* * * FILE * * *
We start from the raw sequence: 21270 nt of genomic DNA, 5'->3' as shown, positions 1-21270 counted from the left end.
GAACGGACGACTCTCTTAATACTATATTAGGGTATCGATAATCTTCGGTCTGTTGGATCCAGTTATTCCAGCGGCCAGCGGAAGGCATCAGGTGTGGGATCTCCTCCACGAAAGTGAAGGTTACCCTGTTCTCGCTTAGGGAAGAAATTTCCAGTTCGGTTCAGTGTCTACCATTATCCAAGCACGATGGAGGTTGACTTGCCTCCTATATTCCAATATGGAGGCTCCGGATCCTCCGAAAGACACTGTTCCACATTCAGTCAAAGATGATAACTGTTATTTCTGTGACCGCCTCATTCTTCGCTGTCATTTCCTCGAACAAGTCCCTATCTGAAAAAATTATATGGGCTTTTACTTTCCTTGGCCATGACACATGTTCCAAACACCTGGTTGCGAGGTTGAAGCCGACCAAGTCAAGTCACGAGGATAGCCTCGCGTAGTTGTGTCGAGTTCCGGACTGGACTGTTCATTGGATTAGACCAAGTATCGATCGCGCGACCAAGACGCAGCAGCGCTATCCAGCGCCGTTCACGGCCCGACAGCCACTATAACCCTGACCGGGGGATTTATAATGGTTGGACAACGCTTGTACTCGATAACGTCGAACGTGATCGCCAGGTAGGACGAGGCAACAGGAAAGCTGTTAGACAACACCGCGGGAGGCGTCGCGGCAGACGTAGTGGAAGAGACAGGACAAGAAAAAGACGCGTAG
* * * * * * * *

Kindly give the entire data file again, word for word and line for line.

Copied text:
We start from the raw sequence: 21270 nt of genomic DNA, 5'->3' as shown, positions 1-21270 counted from the left end.
GAACGGACGACTCTCTTAATACTATATTAGGGTATCGATAATCTTCGGTCTGTTGGATCCAGTTATTCCAGCGGCCAGCGGAAGGCATCAGGTGTGGGATCTCCTCCACGAAAGTGAAGGTTACCCTGTTCTCGCTTAGGGAAGAAATTTCCAGTTCGGTTCAGTGTCTACCATTATCCAAGCACGATGGAGGTTGACTTGCCTCCTATATTCCAATATGGAGGCTCCGGATCCTCCGAAAGACACTGTTCCACATTCAGTCAAAGATGATAACTGTTATTTCTGTGACCGCCTCATTCTTCGCTGTCATTTCCTCGAACAAGTCCCTATCTGAAAAAATTATATGGGCTTTTACTTTCCTTGGCCATGACACATGTTCCAAACACCTGGTTGCGAGGTTGAAGCCGACCAAGTCAAGTCACGAGGATAGCCTCGCGTAGTTGTGTCGAGTTCCGGACTGGACTGTTCATTGGATTAGACCAAGTATCGATCGCGCGACCAAGACGCAGCAGCGCTATCCAGCGCCGTTCACGGCCCGACAGCCACTATAACCCTGACCGGGGGATTTATAATGGTTGGACAACGCTTGTACTCGATAACGTCGAACGTGATCGCCAGGTAGGACGAGGCAACAGGAAAGCTGTTAGACAACACCGCGGGAGGCGTCGCGGCAGACGTAGTGGAAGAGACAGGACAAGAAAAAGACGCGTAG